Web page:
## Some Typical Wattages of Common Household Appliances

The following is a short list of some commonly used household appliances with a wattage or wattage range that is typical of that individual appliance. These wattages will vary by manufacturer and style of appliance. Also, the wattages are based on the highest setting for the appliance. For example when a blow dryer is set to high it is using its full wattage whereas on a low setting it will not be using as much power.

Air Conditioner:  Room: 1000

Central: 2000 - 5000

Blender: 300

Computer  Laptop: 20 - 75

Desktop PC: 80 - 200

Coffee Maker: 1000

Clothes Dryer: Electric: 4000

Gas Heated: 300 - 400

Electric Range: 2,500

DVD player: 25

Dishwasher 1200 - 1500

Hair Dryer: 1000 - 1500

Heater (portable): 750–1500

Iron: 1000

Microwave: 600 - 1500

Printer: 100

Stereo: 250

Television: 300

Toaster: 1,100

Vacuum Cleaner:  Upright: 200 - 700

Hand: 150

Washing Machine: 500

## Additional Home Appliance Energy Usage Assistance

The following resources can help to calculate home appliance energy and help find ways to save energy in the home:

How Much Does it Cost Per Year to Operate Your Appliances? – A chart that approximates the cost of some common household appliances based on high and low hours of usage.

GE Data Visualization for Appliances – Pictures of appliances with wattages for estimating energy usage.

Energy Guidance: Appliance Shopping With the EnergyGuide Label – The Federal Trade Commission’s guide to understanding the EnergyGuide label while purchasing new appliances.

Appliance Energy Usage Calculator – An online calculator for determining annual kilowatts per hour used in a year along with annual cost based on a rate of ten cents per kilowatt hour. This cost will differ vary by region.

Typical Power Consumption – This chart shows the watts and annual kilowatt usage for a variety of appliances.

Small Appliances – Some small appliances can actually use more energy than big appliances. California Energy Commission put together this article on small appliances and how they often “leak” energy and what consumers can do to help prevent this from happening.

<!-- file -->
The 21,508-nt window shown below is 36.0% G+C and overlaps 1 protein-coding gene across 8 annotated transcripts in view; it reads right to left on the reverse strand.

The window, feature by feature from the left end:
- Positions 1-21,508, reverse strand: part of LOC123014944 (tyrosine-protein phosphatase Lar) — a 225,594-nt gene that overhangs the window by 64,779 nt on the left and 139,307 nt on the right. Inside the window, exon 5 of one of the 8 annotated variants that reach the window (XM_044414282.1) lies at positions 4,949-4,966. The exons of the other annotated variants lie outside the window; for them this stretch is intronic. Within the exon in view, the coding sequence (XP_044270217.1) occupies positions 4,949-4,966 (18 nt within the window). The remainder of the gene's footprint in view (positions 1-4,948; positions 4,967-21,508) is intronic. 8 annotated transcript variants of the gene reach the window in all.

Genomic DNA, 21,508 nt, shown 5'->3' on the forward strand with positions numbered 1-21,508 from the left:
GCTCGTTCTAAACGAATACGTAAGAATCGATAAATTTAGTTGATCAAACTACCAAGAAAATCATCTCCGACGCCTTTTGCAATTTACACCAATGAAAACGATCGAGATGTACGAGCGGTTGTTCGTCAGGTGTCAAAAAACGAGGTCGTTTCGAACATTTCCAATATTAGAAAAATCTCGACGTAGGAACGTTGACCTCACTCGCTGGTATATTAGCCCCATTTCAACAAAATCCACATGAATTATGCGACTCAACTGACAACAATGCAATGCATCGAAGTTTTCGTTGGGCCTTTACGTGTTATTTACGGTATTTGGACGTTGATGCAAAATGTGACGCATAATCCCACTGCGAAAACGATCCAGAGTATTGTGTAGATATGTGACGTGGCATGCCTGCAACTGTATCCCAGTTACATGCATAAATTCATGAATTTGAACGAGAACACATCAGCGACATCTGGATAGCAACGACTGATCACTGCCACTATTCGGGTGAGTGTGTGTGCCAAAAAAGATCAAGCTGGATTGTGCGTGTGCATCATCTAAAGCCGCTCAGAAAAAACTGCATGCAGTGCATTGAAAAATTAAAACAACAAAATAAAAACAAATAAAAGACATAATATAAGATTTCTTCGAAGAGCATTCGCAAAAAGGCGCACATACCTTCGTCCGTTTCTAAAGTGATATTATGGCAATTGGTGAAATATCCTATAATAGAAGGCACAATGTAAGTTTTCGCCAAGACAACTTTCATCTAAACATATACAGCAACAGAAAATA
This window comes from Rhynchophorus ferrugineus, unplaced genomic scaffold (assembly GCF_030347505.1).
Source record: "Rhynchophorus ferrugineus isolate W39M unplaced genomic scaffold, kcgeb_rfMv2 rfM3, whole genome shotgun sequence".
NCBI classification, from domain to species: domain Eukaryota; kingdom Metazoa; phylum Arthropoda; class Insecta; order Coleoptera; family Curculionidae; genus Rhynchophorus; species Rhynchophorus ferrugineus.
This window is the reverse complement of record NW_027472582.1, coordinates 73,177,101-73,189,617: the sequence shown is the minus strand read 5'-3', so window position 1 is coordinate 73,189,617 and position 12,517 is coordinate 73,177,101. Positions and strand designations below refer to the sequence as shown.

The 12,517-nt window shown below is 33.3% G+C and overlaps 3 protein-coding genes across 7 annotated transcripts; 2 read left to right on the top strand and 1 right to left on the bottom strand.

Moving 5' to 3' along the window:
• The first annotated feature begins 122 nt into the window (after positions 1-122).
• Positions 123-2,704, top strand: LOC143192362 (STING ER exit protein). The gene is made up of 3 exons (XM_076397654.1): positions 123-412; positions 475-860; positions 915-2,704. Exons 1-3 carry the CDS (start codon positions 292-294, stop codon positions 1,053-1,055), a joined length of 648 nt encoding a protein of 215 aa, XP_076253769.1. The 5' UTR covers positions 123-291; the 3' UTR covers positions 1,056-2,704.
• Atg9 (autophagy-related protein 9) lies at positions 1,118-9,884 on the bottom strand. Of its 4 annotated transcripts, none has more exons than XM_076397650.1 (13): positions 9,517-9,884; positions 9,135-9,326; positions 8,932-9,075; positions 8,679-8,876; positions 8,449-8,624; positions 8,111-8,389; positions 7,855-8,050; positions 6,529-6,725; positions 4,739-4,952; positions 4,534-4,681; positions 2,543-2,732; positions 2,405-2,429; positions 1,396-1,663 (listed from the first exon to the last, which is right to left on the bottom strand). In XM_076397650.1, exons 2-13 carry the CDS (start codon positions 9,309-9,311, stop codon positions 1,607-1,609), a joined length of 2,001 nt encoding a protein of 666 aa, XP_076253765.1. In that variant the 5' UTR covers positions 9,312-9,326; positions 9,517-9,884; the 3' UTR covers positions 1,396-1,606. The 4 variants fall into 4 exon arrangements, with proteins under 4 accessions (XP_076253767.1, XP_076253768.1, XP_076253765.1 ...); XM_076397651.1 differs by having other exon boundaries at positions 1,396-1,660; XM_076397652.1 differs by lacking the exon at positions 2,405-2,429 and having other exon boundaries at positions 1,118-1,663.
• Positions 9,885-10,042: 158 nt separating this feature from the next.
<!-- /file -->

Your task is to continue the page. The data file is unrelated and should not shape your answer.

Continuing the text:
Appliance Energy Use Chart – A chart with the costs of using different appliances based on a rate of 9.5 cents per kWh.

Plug In and Save: Saving Energy with Electric Cars – Golden Valley Electric Association’s webpage on how to save energy for those who own electric cars; includes a video, information on plug in money saving devices, and a formula for approximating the cost of plugging in a car.

Assess Your Home – Energy Star’s guide to estimating your home energy use and cost based on your zip code, the square footage of your home, energy sources for your home, and your past year’s utility bills.

Importance of Residential Energy Use – Graphs on how much energy an average American household uses annually.

Consumer Guide to Home Energy Savings Online – The American Council for an Energy-Efficient Economy’s (ACEEE) guide for helping consumers save on energy usage in their households.

Unplug for Dollars: Stop “Vampire Power” Waste  – An article on vampire power and what consumers can do to cut down on the costs from this excess energy consumption.

Energy Savers Tips: Home Office and Home Electronics – People who work from home are using more of their appliances on a daily basis and therefore consuming more energy. Energy Savers lists some tips to help cut down on these costs.

Power Consumption Table – A table showing the approximates wattages of household appliances along with a calculation form for determining costs located the bottom of the page.

Electricity Explained: Data and Statistics - U.S. Energy Information Administration's chart of electricity data including generation, capacity, consumption and price, and emissions information.